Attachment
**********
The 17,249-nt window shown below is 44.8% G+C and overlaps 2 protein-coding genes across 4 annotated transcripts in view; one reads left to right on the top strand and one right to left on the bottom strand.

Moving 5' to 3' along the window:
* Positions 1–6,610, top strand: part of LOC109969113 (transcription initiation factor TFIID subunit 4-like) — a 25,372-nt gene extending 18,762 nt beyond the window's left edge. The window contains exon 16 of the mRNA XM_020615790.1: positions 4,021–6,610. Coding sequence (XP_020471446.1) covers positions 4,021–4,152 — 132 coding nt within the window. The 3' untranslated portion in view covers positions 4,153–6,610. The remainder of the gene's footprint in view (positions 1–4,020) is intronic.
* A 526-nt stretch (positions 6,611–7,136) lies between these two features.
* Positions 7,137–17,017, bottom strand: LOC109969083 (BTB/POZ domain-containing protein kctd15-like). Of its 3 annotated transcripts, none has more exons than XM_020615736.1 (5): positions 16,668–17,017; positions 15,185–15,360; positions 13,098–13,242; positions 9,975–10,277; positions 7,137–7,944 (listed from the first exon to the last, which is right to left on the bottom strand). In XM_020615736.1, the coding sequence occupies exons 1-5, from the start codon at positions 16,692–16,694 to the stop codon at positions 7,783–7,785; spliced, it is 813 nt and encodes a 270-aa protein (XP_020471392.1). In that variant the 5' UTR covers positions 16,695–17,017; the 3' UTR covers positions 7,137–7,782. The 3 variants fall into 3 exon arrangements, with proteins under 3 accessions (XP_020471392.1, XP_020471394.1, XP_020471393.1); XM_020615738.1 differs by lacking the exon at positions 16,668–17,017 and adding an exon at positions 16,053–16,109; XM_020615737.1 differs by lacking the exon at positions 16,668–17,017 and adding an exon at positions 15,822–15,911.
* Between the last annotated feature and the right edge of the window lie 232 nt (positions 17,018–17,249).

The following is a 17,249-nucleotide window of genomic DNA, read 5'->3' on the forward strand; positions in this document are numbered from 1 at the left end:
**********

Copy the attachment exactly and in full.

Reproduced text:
The 17,249-nt window shown below is 44.8% G+C and overlaps 2 protein-coding genes across 4 annotated transcripts in view; one reads left to right on the top strand and one right to left on the bottom strand.

Moving 5' to 3' along the window:
* Positions 1–6,610, top strand: part of LOC109969113 (transcription initiation factor TFIID subunit 4-like) — a 25,372-nt gene extending 18,762 nt beyond the window's left edge. The window contains exon 16 of the mRNA XM_020615790.1: positions 4,021–6,610. Coding sequence (XP_020471446.1) covers positions 4,021–4,152 — 132 coding nt within the window. The 3' untranslated portion in view covers positions 4,153–6,610. The remainder of the gene's footprint in view (positions 1–4,020) is intronic.
* A 526-nt stretch (positions 6,611–7,136) lies between these two features.
* Positions 7,137–17,017, bottom strand: LOC109969083 (BTB/POZ domain-containing protein kctd15-like). Of its 3 annotated transcripts, none has more exons than XM_020615736.1 (5): positions 16,668–17,017; positions 15,185–15,360; positions 13,098–13,242; positions 9,975–10,277; positions 7,137–7,944 (listed from the first exon to the last, which is right to left on the bottom strand). In XM_020615736.1, the coding sequence occupies exons 1-5, from the start codon at positions 16,692–16,694 to the stop codon at positions 7,783–7,785; spliced, it is 813 nt and encodes a 270-aa protein (XP_020471392.1). In that variant the 5' UTR covers positions 16,695–17,017; the 3' UTR covers positions 7,137–7,782. The 3 variants fall into 3 exon arrangements, with proteins under 3 accessions (XP_020471392.1, XP_020471394.1, XP_020471393.1); XM_020615738.1 differs by lacking the exon at positions 16,668–17,017 and adding an exon at positions 16,053–16,109; XM_020615737.1 differs by lacking the exon at positions 16,668–17,017 and adding an exon at positions 15,822–15,911.
* Between the last annotated feature and the right edge of the window lie 232 nt (positions 17,018–17,249).

The following is a 17,249-nucleotide window of genomic DNA, read 5'->3' on the forward strand; positions in this document are numbered from 1 at the left end: